Eliza Johnson (1810-76) was an American first lady (1865-69) and the wife of Andrew Johnson, the 17th president of the United States. Though she supported her husband’s political career, she shied away from the public role associated with it, and did not even travel to Washington, D.C. from her home in Tennessee until her husband had been in Congress for nearly 20 years. Her increasingly poor health led her to severely limit her public appearances while her husband was in the White House, though she remained his steadfast supporter throughout his controversial and rocky presidency.

Born on October 4, 1810, in Leesburg, Tennessee, Eliza McCardle was raised in poverty. Her father, John McCardle, was a shoe cobbler and innkeeper. After he died in 1826, his widow, Sarah Phillips, earned money as a weaver, while Eliza contributed by making quilts and sandals. Despite her humble beginnings, Eliza received a decent education at the Rhea Academy in Greeneville, Tennessee, where she was exposed to a range of subjects that included grammar, arithmetic, history and philosophy.

According to local anecdotes, when 17-year-old Andrew Johnson arrived in Greenville in 1826 with his mother and stepfather, Eliza remarked, “There goes my beau!” Johnson, a budding tailor, was unable to find work in town, but the romantic sparks with his future wife were kindled before he briefly moved on to Rutledge. After he returned to Greenville in the spring of 1827, their relationship hit the fast track. They were married on May 17, 1827, in Warrenton by minister Mordecai Lincoln, a cousin of Abraham Lincoln’s father. At 16 years and about two weeks, Eliza married at the earliest age of all the first ladies.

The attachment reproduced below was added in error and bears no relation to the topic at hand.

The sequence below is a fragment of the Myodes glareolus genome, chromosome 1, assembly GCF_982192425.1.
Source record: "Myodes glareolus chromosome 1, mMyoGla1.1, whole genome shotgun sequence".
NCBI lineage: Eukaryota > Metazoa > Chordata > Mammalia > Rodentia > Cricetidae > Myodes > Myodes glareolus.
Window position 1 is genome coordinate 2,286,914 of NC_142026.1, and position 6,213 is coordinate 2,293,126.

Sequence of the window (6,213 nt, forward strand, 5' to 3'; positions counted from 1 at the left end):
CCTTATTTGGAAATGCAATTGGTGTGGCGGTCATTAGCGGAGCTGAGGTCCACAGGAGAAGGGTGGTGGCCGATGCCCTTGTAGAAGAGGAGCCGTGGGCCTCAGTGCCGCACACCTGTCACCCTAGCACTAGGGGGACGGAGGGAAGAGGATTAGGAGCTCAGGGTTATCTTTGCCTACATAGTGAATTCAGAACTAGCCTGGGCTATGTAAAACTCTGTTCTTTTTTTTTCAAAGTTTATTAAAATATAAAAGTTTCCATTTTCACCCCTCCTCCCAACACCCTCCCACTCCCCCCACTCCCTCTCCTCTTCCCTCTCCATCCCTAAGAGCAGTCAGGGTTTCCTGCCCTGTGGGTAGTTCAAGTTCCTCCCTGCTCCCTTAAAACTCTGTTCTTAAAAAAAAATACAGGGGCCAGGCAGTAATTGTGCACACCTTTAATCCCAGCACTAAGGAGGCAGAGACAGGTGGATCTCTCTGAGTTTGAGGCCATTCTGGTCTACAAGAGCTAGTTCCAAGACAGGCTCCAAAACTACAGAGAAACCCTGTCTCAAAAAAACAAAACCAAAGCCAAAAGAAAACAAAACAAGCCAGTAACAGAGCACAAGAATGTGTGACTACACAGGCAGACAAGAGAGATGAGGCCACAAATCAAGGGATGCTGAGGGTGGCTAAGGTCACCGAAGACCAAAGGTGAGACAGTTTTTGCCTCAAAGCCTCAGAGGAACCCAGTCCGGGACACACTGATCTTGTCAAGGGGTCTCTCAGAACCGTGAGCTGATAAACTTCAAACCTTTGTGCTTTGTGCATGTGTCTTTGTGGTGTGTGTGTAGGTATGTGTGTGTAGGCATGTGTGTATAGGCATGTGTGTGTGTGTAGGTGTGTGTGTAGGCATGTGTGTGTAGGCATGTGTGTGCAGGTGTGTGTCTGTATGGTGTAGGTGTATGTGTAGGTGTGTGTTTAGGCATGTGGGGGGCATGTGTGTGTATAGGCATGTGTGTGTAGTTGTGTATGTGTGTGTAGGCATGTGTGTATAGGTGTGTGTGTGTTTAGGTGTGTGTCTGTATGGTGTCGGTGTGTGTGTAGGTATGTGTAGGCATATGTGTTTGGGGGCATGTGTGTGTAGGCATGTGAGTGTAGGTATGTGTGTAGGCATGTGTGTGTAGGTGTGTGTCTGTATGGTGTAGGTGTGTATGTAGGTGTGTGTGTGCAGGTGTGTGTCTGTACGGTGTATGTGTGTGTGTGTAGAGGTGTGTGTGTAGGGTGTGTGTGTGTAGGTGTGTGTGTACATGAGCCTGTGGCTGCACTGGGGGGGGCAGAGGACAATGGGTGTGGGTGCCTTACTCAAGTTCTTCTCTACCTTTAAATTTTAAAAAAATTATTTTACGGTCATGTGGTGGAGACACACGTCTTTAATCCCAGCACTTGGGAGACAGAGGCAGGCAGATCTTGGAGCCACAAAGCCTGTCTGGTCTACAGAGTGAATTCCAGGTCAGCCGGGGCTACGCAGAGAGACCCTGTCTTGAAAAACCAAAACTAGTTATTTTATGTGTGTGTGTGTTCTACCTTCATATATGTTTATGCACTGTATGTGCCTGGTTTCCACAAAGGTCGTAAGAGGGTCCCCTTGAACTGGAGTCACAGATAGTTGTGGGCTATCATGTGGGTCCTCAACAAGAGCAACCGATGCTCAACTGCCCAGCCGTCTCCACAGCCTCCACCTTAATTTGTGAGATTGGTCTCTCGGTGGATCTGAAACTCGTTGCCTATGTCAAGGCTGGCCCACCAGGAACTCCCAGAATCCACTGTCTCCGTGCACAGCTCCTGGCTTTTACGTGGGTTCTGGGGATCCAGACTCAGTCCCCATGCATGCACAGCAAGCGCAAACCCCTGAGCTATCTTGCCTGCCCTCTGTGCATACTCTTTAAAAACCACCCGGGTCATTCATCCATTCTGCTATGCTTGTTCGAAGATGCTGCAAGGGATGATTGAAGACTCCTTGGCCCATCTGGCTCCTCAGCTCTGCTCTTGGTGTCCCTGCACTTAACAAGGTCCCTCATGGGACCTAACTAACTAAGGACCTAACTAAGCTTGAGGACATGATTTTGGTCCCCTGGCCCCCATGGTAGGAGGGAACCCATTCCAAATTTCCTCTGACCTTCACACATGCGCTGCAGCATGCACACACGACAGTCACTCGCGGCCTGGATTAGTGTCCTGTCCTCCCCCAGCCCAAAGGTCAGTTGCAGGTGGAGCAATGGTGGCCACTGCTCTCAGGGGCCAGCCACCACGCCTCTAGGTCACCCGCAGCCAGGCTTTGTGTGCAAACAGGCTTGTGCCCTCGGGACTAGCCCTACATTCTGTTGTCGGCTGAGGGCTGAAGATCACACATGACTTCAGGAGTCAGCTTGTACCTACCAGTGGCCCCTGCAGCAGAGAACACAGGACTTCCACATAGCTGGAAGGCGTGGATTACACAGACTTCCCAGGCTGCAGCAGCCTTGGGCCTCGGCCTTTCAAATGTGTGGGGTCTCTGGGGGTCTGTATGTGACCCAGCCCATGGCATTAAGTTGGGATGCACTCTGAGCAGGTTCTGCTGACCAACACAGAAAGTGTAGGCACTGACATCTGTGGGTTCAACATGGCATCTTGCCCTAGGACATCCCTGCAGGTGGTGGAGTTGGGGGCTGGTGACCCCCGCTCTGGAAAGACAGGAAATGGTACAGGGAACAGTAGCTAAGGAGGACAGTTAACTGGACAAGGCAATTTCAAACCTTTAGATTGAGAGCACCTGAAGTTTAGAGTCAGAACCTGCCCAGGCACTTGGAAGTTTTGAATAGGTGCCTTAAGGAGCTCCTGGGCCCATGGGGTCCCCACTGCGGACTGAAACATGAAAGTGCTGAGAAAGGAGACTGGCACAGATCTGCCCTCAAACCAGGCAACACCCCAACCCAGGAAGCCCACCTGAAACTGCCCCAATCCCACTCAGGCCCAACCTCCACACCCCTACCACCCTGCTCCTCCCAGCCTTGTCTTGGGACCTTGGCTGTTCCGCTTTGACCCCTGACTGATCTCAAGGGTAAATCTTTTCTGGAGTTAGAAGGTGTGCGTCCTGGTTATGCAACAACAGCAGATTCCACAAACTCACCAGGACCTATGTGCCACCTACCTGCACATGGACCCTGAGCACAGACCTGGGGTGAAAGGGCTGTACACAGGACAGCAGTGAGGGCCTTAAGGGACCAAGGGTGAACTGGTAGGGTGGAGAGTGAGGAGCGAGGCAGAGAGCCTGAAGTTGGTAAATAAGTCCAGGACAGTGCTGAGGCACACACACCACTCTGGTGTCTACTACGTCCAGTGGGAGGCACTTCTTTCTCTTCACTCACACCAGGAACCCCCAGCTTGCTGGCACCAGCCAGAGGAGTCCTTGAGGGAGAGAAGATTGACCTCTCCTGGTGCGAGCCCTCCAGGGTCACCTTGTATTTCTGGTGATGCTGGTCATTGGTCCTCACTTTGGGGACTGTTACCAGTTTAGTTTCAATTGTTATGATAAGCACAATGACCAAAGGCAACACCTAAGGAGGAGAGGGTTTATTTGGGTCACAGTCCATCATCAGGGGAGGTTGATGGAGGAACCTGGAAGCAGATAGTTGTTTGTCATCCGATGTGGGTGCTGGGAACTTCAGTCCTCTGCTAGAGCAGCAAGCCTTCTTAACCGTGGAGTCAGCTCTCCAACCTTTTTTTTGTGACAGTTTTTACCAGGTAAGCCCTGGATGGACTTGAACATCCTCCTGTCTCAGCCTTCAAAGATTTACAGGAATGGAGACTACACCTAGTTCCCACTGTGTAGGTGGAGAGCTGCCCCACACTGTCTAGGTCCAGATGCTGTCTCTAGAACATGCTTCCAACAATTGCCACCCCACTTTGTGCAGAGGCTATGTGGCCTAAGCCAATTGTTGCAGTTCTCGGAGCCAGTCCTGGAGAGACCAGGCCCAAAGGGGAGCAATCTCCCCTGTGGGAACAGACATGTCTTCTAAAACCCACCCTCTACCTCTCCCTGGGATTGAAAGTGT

Johnson came from a similarly impoverished background as Eliza, though he had even fewer educational opportunities. According to early accounts of their relationship, Eliza taught her husband how to read; that appears to be false, as evidence suggests that Johnson had already learned the basics as a child in North Carolina, but Eliza certainly helped him refine his reading, writing and oral communication skills. After their marriage, she pushed him to join the Greeneville College Debating Society, an experience that gave him the confidence to launch his political career in the early 1830s.

Elected a U.S. senator in 1857, Johnson remained loyal to the Union while his home state of Tennessee fell under control of the Confederacy. That presented a dangerous situation for Eliza and other Union supporters during the Civil War. In April 1862, she was given 36 hours to vacate her home in Greenville. After initially insisting her health was too frail, she left in September to live with a daughter. When the family attempted to travel by train, they were detained for two days in Murfreesboro, forcing Eliza to ask strangers for food and shelter, before they eventually found refuge in Nashville.

Slowed by tuberculosis that would claim her life, Eliza passed on most of her public and domestic duties as first lady to her oldest daughter, Martha. However, she was more active than the reports of her sadly sitting around and knitting would suggest. According to Julia Grant, her successor as first lady, Eliza usually found a way to appear at formal White House functions. She was also an important advisor to her husband, keeping her finger on the pulse of current affairs by avidly reading newspapers.